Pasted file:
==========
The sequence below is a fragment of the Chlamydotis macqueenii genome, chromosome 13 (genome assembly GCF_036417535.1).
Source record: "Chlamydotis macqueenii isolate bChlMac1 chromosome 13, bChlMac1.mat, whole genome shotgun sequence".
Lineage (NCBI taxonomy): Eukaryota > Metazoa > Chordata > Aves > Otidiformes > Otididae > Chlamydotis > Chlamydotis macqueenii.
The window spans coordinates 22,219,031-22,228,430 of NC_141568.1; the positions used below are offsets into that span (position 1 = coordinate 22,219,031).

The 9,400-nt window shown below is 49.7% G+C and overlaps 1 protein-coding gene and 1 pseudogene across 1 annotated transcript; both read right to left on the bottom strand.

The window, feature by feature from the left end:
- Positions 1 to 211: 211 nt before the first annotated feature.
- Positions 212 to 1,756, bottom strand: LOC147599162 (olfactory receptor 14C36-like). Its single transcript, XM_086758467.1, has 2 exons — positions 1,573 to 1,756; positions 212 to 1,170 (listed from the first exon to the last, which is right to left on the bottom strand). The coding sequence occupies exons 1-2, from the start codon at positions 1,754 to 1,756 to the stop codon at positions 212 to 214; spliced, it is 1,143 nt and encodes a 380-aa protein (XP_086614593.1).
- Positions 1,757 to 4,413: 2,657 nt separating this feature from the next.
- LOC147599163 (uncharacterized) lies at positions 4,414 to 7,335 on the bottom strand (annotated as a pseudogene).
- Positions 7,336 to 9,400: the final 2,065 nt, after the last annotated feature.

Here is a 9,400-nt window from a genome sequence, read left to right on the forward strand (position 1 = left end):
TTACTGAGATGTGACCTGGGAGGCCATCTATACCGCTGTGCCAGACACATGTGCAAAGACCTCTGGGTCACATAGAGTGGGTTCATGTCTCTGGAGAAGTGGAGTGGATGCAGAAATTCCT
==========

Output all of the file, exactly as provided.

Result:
The sequence below is a fragment of the Chlamydotis macqueenii genome, chromosome 13 (genome assembly GCF_036417535.1).
Source record: "Chlamydotis macqueenii isolate bChlMac1 chromosome 13, bChlMac1.mat, whole genome shotgun sequence".
Lineage (NCBI taxonomy): Eukaryota > Metazoa > Chordata > Aves > Otidiformes > Otididae > Chlamydotis > Chlamydotis macqueenii.
The window spans coordinates 22,219,031-22,228,430 of NC_141568.1; the positions used below are offsets into that span (position 1 = coordinate 22,219,031).

The 9,400-nt window shown below is 49.7% G+C and overlaps 1 protein-coding gene and 1 pseudogene across 1 annotated transcript; both read right to left on the bottom strand.

The window, feature by feature from the left end:
- Positions 1 to 211: 211 nt before the first annotated feature.
- Positions 212 to 1,756, bottom strand: LOC147599162 (olfactory receptor 14C36-like). Its single transcript, XM_086758467.1, has 2 exons — positions 1,573 to 1,756; positions 212 to 1,170 (listed from the first exon to the last, which is right to left on the bottom strand). The coding sequence occupies exons 1-2, from the start codon at positions 1,754 to 1,756 to the stop codon at positions 212 to 214; spliced, it is 1,143 nt and encodes a 380-aa protein (XP_086614593.1).
- Positions 1,757 to 4,413: 2,657 nt separating this feature from the next.
- LOC147599163 (uncharacterized) lies at positions 4,414 to 7,335 on the bottom strand (annotated as a pseudogene).
- Positions 7,336 to 9,400: the final 2,065 nt, after the last annotated feature.

Here is a 9,400-nt window from a genome sequence, read left to right on the forward strand (position 1 = left end):
TTACTGAGATGTGACCTGGGAGGCCATCTATACCGCTGTGCCAGACACATGTGCAAAGACCTCTGGGTCACATAGAGTGGGTTCATGTCTCTGGAGAAGTGGAGTGGATGCAGAAATTCCT